Sharing Economy or not?

An example? BlaBlaCar, a well-known service that allows car pooling (that is, sharing of the transport costs for a car driven by a private individual moving between home and work), has nothing to do – in terms of substance and method – with the systems like MyTaxi or AppTaxi used by taxi drivers. While the former can refer to a system of collaborative consumption of a resource,  which is generally a form of Sharing Economy, the latter are nothing more than the re-edition in a digital sauce of a service previously provided through other channels – radio taxis – which has nothing to do with the Sharing Economy. And then moving from car sharing to social eating: with the same service offered and platform used, distinctions have to be made on how it is offered, because occasionally sharing the costs of dinner with a group of friends or complete strangers is something very different from systematically offering a home restaurant service every evening. If in both cases the same platform is used (for example Gnammo), in the first case it is Sharing Economy, in the second case it risks being unlicensed catering.

In short: trying to unite services that have in common only the use of a digital platform to connect users with each other is not only wrong, but conceptually dangerous, because it creates a generalization which, if extended to a regulatory dimension and broader reasoning concerning the protection of work, the responsibility levels of operators and protection of the consumer, can only produce distortions. Many service operators today are completely inappropriately considered to be players of the Sharing Economy, and considered as such also from a legal and taxation point of view.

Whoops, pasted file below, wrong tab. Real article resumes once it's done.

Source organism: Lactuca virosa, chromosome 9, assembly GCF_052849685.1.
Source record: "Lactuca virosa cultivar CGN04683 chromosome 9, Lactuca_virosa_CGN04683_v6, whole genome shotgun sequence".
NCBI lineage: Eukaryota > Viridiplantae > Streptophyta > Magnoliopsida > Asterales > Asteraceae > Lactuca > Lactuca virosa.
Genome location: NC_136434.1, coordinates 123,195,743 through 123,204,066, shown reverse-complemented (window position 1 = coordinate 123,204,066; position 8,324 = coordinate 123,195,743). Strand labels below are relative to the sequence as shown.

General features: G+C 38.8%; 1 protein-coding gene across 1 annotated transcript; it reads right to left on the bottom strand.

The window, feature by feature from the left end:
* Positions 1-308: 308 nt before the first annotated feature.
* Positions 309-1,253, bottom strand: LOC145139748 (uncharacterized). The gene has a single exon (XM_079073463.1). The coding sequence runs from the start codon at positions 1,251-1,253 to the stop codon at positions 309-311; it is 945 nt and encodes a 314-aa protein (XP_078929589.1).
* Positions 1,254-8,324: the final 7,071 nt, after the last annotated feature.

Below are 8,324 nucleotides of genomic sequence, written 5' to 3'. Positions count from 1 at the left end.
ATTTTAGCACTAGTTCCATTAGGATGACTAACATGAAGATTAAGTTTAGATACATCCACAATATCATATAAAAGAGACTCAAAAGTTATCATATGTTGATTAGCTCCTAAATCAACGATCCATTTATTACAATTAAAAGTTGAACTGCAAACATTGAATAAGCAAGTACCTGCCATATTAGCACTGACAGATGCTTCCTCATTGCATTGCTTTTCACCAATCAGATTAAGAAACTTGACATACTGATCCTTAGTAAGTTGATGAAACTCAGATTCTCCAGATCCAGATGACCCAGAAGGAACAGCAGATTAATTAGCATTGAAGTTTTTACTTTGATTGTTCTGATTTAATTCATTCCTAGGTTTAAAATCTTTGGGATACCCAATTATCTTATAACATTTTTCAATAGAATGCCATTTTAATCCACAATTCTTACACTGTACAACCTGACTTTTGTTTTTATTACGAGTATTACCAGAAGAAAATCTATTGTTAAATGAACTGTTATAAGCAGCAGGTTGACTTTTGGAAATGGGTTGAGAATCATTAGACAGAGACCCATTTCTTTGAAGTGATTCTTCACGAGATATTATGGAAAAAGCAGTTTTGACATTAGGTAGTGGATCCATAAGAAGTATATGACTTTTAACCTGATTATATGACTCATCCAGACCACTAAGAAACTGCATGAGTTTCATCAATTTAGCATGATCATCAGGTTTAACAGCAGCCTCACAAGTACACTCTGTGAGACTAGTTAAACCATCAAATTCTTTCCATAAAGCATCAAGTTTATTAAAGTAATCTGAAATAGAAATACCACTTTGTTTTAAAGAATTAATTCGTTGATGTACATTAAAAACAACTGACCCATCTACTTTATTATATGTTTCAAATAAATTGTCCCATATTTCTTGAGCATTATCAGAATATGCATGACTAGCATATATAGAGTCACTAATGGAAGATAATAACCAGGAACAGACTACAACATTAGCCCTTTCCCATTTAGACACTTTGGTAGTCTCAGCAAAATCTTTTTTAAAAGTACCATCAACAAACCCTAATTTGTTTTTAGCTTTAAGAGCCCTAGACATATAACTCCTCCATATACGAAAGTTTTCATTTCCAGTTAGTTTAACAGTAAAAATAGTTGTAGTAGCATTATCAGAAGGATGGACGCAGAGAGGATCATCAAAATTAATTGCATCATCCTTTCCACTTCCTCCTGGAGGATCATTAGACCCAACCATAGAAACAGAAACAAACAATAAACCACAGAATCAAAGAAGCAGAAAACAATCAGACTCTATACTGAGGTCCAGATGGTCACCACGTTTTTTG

What are the impacts of sharing on the economy?

The impact of the Sharing Economy on the economy and society is still, nevertheless, minimal compared with the potential that could be developed by a sharing economy which – also relying on technologies such as Blockchain and, why not, approaches that learn lessons from the cooperative dimension with all its specificities – really promises to differentiate itself in a clear way from what some have already defined as the Gig Economy, that economy of “odd jobs” which, far from exploiting the potential of digital platforms to develop an ecosystem that permits reformulation of the concept of possession, does nothing but rely on the exploitation of labor.

What is certain is that the question is central and that its solution depends on the ability of all the players involved (institutions, trade unions, employer structures, representative bodies) to identify ways which, while not penalizing traditional operators, do not end up by slowing down the development of new actors: such a situation would only benefit international operators which, confident of often more advantageous regulatory systems and models, would end up transforming Italy into a colony. And this would damage old and new companies. In short, squaring the circle will not be simple, but it is certain that we cannot afford to stay out of the game, because – as Enrique Ernesto Febbraro said – when it rains, I’ll share my umbrella, if I don’t have an umbrella, I’ll share the rain.

Stefano Epifani